You don’t need a website, you don’t need a showreel. You just need to talk to people - maybe get 100 cards made up with your name and number on them. Put “Audio Engineer” or “Sound designer” on them and aim to hand all of them out within six months in person. Don’t leave them around. Introduce yourself and at the end of the chat say ‘oh, hang on, I have a card here somewhere.’

You don’t need a heap of gear, plenty of mics and Neve preamps. Get the work first and then beg/borrow/steal (don’t steal) the gear you need. One of the most pleasantly stressful things is trying to track down gear for a job that YOU ALREADY HAVE. Hire it from a studio (they have everything), or if the job is paying enough, buy it new and then you have it for the next job.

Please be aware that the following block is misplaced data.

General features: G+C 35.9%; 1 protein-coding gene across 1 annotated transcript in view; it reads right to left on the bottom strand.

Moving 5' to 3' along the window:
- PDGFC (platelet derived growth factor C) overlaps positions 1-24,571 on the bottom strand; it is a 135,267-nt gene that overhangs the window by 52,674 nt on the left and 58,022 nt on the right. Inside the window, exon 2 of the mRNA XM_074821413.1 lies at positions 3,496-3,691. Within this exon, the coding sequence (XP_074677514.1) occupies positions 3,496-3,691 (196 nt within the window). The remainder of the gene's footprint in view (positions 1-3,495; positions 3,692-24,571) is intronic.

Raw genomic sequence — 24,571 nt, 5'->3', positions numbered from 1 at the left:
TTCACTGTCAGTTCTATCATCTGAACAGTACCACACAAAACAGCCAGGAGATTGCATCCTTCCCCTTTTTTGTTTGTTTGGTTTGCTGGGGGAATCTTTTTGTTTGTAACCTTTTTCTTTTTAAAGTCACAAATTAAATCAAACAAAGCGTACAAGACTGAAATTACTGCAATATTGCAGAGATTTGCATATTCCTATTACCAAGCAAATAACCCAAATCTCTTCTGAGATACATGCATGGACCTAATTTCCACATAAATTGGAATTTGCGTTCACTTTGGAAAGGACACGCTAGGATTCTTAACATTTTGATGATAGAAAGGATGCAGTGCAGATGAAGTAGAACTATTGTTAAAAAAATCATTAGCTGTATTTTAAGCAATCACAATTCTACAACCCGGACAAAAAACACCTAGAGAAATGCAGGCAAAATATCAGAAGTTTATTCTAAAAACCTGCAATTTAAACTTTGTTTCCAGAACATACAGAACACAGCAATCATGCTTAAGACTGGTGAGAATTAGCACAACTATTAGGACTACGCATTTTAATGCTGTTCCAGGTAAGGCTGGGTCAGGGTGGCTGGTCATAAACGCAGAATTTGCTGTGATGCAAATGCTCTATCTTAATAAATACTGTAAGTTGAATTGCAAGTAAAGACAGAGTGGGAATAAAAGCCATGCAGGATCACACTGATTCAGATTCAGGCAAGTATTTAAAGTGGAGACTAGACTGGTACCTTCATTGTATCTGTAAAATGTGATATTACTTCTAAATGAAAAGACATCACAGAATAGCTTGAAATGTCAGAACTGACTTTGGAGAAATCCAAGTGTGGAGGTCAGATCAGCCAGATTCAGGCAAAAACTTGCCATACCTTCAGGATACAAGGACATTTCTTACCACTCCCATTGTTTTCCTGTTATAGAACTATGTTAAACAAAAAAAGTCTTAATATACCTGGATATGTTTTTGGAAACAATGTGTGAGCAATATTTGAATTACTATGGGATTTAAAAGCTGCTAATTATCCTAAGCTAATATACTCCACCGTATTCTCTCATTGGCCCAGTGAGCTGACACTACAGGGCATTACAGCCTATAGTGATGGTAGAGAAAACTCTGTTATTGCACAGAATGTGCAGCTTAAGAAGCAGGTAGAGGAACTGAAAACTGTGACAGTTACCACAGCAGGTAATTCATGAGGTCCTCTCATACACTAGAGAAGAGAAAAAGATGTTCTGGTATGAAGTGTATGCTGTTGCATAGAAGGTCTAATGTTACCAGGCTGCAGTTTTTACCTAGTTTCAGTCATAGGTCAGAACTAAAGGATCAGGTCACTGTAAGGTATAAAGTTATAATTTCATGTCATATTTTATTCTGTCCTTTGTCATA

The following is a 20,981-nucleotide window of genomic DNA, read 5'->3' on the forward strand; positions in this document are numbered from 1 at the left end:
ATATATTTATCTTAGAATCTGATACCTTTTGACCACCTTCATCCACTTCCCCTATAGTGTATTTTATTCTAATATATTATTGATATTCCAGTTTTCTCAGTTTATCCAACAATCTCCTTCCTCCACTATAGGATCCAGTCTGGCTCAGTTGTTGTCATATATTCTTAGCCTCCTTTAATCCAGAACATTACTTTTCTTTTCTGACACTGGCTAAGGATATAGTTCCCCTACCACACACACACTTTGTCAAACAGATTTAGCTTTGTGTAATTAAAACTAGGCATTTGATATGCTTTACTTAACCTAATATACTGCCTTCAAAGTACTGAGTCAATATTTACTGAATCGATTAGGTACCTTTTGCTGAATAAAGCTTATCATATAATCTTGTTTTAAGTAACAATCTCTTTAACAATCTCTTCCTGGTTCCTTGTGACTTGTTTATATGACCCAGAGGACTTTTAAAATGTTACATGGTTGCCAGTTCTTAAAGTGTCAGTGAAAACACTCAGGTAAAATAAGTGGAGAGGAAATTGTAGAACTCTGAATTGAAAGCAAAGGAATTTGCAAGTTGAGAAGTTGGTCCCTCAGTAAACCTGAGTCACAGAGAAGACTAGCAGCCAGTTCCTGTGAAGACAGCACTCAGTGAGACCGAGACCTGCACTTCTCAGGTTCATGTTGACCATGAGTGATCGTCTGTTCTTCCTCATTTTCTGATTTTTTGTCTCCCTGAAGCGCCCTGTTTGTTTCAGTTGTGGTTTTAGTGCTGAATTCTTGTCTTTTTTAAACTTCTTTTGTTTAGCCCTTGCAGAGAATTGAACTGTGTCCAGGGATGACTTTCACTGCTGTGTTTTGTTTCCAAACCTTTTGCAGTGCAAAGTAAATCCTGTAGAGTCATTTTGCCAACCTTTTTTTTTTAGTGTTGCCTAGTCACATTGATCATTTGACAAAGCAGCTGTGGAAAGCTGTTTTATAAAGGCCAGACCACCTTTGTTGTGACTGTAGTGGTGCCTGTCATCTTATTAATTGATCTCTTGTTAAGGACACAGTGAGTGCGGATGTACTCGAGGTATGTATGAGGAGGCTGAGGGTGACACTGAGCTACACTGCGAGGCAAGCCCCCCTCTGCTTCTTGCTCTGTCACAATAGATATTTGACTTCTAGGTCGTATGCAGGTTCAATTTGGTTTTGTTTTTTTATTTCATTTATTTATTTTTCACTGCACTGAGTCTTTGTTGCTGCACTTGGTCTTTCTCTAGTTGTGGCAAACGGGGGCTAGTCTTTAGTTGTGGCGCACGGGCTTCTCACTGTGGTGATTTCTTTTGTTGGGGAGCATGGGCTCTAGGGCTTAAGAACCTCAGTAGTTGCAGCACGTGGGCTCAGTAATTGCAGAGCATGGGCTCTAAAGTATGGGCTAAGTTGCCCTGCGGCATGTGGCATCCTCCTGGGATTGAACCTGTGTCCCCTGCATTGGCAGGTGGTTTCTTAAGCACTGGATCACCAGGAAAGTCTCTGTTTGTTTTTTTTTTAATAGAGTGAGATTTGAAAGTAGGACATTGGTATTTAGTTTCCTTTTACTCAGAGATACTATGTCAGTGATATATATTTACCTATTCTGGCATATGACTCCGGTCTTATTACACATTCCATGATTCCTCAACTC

Meanwhile, keep your day job at K-Mart or the pizza shop, as that will pay the rent and the bills while you get yourself set long-term. It’ll also let you put fuel in your car to get out to a location to meet a band or buy a mic for that job next week. But you should be investing just as much time in finding your own work.

There’s just no way of knowing what’s on the next page of life. Only when you look back across the whole thing does it start to make sense; a real story appears. Working as a producer or audio engineer is harder to start sometimes than it is to finish, but you can make a hell of a difference to your own story if you write the first chapter yourself. If you want work, go get it!

Besides, who wants a job anyway?

Find out more about studying Audio Engineering and Sound Production.